The terrorist attacks of Sept. 11, 2001, left an indelible impression on every American citizen and spurred Lincoln County residents to immediate and substantial action.
Lincoln County residents organized a relief convoy to deliver supplies to ground zero days after the attacks, raised over $30,000 in a fire department “boot drive” for families of fallen firefighters, and collected over 350 boxes of gifts for children.
“For one little county in Maine, there was a whole lot of support given to those folks in New York,” said Greg Latimer, a Lincoln County News reporter at the time, and a Damariscotta resident. He made the trip to ground zero with the relief convoy.
Latimer’s story of that trip was published on the front page of the Thursday, Sept. 20, 2001 edition of The Lincoln County News as “Destination: Ground Zero.”
Soon after the attacks, a candlelight vigil was held in Damariscotta, and then volunteers sprang into action.
Cynthia Simonds, Sarah Wentworth, and Neil Genthner, Jr., who was Damariscotta’s fire chief at the time, combined their efforts to organize a relief supply drive and eventual convoy to New York City.
The Salvation Army in Harlem was contacted to pinpoint what specific supplies were needed.
Then, through word-of-mouth, announcements on the Lincoln County fire radio, and an advertisement in the newspaper, the call was put out to residents.
“The idea was to bring down items that were specifically requested by the people at ground zero. Those included things like dust masks, sports drinks, bottled water, blankets,” Latimer said. “Based on what I saw at the time, there probably wasn’t a dust mask left in Lincoln County”
When the convoy left for New York City, it included six vehicles filled with volunteers and supplies.
Over 5,000 gallons of bottled water and sports drinks, thousands of dust masks, hundreds of pounds of dog food, 40 pairs of dog booties, veterinary medical supplies, new socks, underwear, blankets, and non-perishable food items were shuttled to ground zero during a one-day trip on Sept. 16, 2001.
Latimer said the volunteer crew was planning on dropping off the supplies in Harlem as quickly as possible then leaving so as not to be in the way.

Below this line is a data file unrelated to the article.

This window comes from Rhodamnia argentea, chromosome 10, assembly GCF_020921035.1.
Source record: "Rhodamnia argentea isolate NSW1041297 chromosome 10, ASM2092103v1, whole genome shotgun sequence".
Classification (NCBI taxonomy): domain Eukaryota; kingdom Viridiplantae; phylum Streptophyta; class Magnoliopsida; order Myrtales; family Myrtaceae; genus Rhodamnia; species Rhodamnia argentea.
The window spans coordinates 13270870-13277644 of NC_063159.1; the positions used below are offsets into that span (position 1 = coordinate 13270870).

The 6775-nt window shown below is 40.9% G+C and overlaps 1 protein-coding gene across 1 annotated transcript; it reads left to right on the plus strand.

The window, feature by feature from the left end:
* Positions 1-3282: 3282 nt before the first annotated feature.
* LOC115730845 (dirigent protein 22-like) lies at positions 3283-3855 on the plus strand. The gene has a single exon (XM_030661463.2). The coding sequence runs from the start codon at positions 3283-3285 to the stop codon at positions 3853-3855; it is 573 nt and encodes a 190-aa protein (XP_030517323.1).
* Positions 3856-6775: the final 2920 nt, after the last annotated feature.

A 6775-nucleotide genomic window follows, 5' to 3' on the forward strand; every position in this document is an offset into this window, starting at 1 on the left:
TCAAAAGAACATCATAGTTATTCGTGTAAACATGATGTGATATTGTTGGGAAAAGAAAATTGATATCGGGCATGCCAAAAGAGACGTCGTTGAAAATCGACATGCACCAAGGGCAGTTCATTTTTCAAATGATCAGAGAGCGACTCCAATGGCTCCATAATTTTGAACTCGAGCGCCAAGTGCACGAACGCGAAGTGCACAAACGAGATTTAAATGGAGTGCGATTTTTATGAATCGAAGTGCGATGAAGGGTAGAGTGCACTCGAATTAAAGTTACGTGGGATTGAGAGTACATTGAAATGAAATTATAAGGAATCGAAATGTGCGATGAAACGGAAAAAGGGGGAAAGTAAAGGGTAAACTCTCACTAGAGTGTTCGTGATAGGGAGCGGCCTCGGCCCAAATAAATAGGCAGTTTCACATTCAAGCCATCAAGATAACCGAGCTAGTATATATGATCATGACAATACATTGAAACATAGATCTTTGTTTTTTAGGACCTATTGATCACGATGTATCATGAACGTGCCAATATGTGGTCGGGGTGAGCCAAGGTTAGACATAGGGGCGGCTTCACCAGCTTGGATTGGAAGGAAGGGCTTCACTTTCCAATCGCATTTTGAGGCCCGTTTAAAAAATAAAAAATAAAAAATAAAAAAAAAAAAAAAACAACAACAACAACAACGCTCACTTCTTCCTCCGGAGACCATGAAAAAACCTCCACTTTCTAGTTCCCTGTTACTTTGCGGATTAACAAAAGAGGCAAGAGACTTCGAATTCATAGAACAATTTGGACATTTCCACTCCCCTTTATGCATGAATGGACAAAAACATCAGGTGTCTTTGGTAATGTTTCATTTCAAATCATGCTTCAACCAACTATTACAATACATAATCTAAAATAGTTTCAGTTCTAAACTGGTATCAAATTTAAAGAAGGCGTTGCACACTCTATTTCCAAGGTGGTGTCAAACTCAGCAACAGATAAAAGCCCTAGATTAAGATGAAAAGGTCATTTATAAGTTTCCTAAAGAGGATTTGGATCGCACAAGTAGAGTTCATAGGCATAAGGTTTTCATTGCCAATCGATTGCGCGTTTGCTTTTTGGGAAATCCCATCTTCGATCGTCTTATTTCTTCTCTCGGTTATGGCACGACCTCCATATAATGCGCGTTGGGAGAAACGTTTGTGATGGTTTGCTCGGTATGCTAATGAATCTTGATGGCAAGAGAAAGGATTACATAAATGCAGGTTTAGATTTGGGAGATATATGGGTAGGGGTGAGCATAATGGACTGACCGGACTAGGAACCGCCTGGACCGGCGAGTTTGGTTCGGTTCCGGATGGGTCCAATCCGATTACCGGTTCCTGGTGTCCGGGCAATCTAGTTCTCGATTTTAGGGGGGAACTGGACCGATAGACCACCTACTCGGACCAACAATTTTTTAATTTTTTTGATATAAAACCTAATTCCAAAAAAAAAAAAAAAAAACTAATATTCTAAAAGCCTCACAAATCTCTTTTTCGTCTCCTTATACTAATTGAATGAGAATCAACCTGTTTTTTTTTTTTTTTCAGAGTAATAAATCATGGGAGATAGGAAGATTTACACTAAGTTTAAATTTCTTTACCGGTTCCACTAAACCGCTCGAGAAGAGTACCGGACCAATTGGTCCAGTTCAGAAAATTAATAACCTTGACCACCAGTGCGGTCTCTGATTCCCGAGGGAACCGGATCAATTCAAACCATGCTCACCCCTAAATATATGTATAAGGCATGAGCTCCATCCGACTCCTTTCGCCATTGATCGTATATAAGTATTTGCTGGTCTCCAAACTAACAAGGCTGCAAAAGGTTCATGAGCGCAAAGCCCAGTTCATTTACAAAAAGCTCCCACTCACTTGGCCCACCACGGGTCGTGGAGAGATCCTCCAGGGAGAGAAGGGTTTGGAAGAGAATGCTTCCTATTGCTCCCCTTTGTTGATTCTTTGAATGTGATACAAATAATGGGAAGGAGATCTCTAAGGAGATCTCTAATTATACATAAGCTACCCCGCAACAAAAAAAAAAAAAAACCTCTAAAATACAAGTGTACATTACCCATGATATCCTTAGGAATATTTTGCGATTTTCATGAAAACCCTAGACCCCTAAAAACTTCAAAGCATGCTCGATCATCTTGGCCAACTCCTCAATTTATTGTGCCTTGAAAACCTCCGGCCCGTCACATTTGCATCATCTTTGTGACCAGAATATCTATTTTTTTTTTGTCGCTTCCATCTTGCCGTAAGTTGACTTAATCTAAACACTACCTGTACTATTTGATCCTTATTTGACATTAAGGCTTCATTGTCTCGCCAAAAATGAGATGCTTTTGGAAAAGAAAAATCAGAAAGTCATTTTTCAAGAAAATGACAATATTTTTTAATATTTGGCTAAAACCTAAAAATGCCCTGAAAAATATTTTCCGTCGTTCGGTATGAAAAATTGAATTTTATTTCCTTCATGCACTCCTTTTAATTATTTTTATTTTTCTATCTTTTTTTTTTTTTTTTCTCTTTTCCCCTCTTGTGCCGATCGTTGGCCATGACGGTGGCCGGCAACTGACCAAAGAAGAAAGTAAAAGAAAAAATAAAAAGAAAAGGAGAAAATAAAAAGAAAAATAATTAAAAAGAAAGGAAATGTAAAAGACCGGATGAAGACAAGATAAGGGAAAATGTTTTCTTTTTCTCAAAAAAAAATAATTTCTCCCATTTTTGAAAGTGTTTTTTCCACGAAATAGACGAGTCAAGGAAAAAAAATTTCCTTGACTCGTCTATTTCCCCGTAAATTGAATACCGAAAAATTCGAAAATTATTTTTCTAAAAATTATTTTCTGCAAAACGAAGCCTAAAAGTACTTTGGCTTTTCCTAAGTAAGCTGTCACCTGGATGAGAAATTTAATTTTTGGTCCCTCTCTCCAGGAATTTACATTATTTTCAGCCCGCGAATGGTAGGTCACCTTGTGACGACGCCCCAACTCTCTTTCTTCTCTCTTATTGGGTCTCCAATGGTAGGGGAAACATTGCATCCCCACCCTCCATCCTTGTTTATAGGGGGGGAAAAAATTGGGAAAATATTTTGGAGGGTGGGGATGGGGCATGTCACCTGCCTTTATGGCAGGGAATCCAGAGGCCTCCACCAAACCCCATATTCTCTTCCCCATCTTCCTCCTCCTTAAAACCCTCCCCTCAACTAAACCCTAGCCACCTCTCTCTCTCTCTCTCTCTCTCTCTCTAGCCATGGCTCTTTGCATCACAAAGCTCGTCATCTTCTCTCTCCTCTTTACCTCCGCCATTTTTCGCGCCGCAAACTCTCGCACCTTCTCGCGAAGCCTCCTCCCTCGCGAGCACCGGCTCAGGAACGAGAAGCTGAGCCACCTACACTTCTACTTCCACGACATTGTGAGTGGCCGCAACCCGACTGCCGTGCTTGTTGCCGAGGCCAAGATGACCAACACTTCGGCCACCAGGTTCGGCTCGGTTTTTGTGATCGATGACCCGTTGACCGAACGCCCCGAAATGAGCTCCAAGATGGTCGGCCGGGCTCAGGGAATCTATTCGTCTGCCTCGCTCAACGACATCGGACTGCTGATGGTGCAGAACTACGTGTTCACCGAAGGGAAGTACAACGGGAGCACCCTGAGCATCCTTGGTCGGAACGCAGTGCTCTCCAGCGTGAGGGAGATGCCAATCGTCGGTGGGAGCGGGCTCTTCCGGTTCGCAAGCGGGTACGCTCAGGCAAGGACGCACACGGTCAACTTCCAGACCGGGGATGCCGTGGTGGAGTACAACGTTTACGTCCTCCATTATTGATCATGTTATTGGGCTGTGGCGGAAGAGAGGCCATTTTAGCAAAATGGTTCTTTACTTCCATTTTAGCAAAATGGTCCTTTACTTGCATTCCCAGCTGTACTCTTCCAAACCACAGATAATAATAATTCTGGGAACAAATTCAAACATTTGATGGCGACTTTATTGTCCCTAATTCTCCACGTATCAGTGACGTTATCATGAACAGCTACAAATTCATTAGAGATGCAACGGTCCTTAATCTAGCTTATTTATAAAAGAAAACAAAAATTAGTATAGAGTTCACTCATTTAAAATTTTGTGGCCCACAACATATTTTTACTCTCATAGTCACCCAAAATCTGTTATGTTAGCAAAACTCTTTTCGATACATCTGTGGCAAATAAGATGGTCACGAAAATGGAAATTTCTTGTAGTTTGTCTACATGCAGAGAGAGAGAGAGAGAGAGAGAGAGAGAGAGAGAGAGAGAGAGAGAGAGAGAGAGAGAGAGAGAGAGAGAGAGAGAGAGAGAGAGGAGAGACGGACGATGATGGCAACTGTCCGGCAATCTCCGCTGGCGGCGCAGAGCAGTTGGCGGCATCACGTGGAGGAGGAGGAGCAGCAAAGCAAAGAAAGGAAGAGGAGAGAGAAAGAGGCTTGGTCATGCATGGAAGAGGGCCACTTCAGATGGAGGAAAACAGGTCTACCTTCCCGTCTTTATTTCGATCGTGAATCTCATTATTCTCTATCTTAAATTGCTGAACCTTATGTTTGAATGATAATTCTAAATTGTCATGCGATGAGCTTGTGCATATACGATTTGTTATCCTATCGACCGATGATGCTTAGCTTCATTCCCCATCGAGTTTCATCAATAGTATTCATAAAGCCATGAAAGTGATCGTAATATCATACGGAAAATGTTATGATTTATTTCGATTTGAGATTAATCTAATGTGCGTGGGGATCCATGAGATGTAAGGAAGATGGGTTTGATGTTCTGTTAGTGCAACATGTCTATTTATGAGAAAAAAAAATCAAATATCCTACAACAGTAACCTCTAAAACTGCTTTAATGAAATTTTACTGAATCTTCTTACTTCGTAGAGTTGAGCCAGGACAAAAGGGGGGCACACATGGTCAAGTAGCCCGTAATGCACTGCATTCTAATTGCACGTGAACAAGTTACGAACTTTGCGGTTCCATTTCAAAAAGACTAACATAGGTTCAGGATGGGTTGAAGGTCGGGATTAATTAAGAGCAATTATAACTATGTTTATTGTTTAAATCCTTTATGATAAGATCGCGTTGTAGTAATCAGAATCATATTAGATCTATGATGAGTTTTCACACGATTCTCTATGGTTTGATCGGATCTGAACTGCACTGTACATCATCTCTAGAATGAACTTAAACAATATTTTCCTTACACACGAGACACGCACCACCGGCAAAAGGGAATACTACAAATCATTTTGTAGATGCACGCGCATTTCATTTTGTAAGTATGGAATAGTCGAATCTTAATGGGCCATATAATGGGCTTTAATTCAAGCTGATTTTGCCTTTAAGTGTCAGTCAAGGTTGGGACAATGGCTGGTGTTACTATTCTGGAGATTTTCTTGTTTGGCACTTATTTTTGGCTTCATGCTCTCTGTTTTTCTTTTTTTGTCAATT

“We didn’t want to impact the local area, we just wanted to get in, drop off our relief supplies, and go,” Latimer said.
However, once the convoy arrived, rescue workers at ground zero sent word that the dog booties were needed immediately at a forward canine aid station only a few hundred yards away from “the pile,” the still-smoldering mass of debris from the fallen twin towers.
Latimer said the search dogs were cutting their feet on the rubble from the pile. A group of Lincoln County volunteers, including Latimer, were shuttled within a few blocks of ground zero and had to walk the rest of the way to the canine aid station.
“It was a complete surprise and it was probably pretty moving for a lot of the people who were there,” Latimer said.
Lincoln County fire departments also organized a “boot drive” after 9/11, where boots are set outside the fire department and filled with money, that raised over $30,000 for the families of fallen firefighters who trained with Lincoln County firefighters in Rockland County, N.Y.
“So Lincoln County firefighters and New York City firefighters had trained together and in fact, some of the firefighters they trained with were killed in the 9/11 towers,” Latimer said.
Latimer said that all the funds raised from the inaugural Pemaquid Oyster Festival in Damariscotta went to the boot drive.
Interim Newcastle Fire Chief Casey Stevens remembers local firefighters’ hearts being with the firefighters who were in New York on 9/11, some of whom they trained alongside.
“It was great that they allowed us to participate down there so we felt that we should support them and that’s when they did that fundraiser,” Stevens said of the boot drive.
The 9/11 attacks also spawned a new holiday gift organization called Lincoln County Holiday Wishes, which is now defunct.
Latimer said that 350 boxes were filled with eight to 10 gifts each, separated by age group and gender, to be distributed to children whose families were affected by the attacks.
There is one picture Latimer took, where the convoy volunteers are looking behind them in shock at the devastation at ground zero, that Latimer said encapsulates how everyone was feeling at that unexpected moment—a mix of shock and horror.
“The looks on their faces says a lot,” Latimer said.